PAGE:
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WSSU crime logs shows trend in theft on campus

By Sheridan Watkins, contributer
On October 6, 2014

Students — please keep your belongings safe and your doors locked.

In September the Winston-Salem State campus police crime logs recorded that one to two crime reports were filed every day.

Larceny was at the top of the list.

Nine larcenies in various locations on campus were reported in September and six in early October.

Lt. H.C. Gray Jr., investigator and crime prevention officer, said many of the reports involve lost or stolen cellphones, parking decals, or other personal items.

"We have not had any major ones where someone has broken into a residence hall," Gray said.

Gray said students can prevent these occurrences by always locking their doors and never leaving their belongings behind.

"But we are trying to put information out [to WSSU students] like we did at the beginning of RAMdition [freshman orientation week]."

The crimes have occurred at various times of the day which means there is no way to know when one may become a victim, he said.

Six of the nine reports are still pending, and the other three are closed. An arrest was made in one.

There have been no convictions in the larceny cases.

"Phones [stolen] are tricky because we have to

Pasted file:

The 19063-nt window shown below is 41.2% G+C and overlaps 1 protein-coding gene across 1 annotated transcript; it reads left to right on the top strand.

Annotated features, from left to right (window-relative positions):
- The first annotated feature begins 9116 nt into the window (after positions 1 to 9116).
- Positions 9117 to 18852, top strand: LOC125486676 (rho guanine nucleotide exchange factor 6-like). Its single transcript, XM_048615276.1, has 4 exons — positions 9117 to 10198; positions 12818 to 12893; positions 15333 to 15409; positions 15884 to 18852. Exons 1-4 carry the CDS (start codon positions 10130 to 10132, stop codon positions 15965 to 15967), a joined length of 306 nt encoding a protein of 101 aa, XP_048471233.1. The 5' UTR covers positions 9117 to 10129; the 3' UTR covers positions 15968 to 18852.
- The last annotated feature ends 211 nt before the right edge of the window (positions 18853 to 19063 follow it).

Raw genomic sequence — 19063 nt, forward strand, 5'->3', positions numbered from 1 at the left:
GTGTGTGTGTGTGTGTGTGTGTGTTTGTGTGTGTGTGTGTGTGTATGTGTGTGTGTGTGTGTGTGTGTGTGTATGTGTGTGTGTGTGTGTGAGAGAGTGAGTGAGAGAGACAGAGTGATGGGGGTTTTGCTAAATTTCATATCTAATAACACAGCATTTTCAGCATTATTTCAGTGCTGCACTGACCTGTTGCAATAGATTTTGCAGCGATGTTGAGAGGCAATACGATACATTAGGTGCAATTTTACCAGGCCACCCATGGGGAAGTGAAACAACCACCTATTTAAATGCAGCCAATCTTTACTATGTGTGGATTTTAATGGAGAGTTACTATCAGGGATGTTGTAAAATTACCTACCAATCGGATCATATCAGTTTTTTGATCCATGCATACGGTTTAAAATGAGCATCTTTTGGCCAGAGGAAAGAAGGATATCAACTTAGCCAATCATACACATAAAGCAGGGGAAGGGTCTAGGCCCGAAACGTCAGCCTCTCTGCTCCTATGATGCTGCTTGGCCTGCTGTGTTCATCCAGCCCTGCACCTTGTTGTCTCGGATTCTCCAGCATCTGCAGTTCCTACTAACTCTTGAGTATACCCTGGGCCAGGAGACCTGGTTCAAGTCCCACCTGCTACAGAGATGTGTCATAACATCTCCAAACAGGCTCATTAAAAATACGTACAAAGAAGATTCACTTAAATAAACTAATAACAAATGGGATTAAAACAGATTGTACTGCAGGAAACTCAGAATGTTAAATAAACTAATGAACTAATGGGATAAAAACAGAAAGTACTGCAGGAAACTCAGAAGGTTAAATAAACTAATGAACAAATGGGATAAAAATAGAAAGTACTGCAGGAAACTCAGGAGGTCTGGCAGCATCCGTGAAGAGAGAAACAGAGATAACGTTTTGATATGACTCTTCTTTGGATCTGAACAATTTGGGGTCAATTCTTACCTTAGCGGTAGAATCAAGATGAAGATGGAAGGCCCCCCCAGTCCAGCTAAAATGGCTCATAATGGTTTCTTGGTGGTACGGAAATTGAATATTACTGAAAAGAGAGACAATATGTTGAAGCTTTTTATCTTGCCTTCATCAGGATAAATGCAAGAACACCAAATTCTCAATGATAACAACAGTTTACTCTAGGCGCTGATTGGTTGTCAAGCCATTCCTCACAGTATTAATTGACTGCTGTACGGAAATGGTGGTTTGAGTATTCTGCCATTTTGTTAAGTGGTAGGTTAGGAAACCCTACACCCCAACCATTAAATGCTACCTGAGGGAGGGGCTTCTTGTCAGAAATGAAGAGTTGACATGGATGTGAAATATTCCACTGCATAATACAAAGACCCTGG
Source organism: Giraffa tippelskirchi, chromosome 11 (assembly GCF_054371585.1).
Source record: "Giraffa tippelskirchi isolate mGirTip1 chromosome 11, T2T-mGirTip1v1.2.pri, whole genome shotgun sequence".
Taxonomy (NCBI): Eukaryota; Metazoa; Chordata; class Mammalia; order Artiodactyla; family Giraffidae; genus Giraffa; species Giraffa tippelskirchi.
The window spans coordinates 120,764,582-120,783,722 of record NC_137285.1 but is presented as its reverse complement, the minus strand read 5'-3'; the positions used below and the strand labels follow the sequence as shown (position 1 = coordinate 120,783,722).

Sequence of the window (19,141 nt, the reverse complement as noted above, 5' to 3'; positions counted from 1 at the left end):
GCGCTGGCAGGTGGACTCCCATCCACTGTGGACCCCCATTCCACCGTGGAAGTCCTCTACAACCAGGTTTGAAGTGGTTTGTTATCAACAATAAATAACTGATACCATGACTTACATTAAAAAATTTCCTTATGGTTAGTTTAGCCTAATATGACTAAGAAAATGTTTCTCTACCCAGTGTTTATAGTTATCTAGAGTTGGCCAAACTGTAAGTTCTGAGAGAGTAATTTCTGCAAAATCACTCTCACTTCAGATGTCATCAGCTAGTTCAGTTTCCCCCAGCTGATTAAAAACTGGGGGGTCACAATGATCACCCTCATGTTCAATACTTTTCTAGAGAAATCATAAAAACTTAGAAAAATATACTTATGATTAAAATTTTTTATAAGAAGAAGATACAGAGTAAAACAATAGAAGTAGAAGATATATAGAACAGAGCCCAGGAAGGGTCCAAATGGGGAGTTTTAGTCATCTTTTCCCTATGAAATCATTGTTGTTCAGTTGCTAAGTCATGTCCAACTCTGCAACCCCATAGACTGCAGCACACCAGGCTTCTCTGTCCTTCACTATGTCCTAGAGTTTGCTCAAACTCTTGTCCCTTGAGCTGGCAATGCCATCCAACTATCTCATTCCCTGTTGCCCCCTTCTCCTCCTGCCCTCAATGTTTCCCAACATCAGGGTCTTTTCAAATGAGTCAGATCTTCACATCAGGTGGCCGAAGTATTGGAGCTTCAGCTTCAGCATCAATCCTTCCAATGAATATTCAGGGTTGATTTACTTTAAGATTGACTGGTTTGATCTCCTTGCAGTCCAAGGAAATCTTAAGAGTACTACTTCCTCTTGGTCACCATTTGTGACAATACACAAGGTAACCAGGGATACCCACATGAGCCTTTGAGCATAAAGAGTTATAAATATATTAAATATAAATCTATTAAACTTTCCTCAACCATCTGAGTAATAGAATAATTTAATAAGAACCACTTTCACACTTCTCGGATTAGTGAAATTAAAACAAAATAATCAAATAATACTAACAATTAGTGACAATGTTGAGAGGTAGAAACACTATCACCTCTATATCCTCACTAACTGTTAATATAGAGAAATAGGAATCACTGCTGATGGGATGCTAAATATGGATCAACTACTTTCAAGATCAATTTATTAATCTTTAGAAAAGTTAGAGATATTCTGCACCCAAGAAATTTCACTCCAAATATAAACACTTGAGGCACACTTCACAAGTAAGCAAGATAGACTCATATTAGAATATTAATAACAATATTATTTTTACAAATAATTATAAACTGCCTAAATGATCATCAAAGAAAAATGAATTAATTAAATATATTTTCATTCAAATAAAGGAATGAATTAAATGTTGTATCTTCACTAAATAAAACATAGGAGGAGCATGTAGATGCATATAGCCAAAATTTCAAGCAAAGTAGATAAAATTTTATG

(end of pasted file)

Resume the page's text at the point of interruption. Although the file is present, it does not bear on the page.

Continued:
know the serial number to track the phone and to be able to close the case," Gray said.

Even if a phone has a tracker application, it may be hard to find the precise location because the app may only give the radius of the phone’s location up to a mile.

A serial numbers makes it easier for police to find a cell phone because it is more specific.

The cell phone will be on alert once its serial number is in the police system. If someone tries to activate or pawn it, they will be unsuccessful and police will be notified, Gray said.

"Sometimes the cases have already been handled [with Student Conduct] and it is just not closed out [on the police system] by our officers," Gray said.

Officers would rather send a student to Student Conduct before sending them to the Winston-Salem Police Department.

Campus police have placed cameras in certain locations.

If a student reports a crime and remembers what time it occurred, police can recover the footage.

Gray said students make it easy for a criminal by leaving their personal property behind and being too "trusting."

He said students should leave their possessions with people that are reliable or keep it on their person at all times.

"Safety starts with the individual. We have to lock our doors and ensure our stuff is secure. If we do not treat things like they are precious, nobody else will," Gray sai

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